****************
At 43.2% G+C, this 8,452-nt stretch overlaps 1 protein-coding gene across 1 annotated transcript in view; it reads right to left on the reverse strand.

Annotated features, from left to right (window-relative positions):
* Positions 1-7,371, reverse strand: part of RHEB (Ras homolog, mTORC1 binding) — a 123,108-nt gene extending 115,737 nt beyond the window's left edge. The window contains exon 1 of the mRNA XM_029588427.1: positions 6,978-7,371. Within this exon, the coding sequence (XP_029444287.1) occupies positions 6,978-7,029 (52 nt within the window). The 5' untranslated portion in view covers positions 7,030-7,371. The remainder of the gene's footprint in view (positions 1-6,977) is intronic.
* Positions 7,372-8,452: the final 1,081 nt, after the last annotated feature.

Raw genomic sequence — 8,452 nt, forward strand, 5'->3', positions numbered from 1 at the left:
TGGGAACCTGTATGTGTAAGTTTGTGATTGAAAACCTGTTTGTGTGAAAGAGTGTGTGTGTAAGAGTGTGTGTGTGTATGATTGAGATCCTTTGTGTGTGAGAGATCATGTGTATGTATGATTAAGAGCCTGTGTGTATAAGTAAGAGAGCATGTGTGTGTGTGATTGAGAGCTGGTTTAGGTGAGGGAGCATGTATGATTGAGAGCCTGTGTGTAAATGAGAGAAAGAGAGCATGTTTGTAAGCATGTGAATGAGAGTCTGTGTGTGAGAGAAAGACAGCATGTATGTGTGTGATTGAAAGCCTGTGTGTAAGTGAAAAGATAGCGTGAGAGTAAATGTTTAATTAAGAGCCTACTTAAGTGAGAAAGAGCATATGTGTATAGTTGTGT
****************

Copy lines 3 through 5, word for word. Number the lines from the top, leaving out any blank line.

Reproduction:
* Positions 1-7,371, reverse strand: part of RHEB (Ras homolog, mTORC1 binding) — a 123,108-nt gene extending 115,737 nt beyond the window's left edge. The window contains exon 1 of the mRNA XM_029588427.1: positions 6,978-7,371. Within this exon, the coding sequence (XP_029444287.1) occupies positions 6,978-7,029 (52 nt within the window). The 5' untranslated portion in view covers positions 7,030-7,371. The remainder of the gene's footprint in view (positions 1-6,977) is intronic.
* Positions 7,372-8,452: the final 1,081 nt, after the last annotated feature.

Raw genomic sequence — 8,452 nt, forward strand, 5'->3', positions numbered from 1 at the left: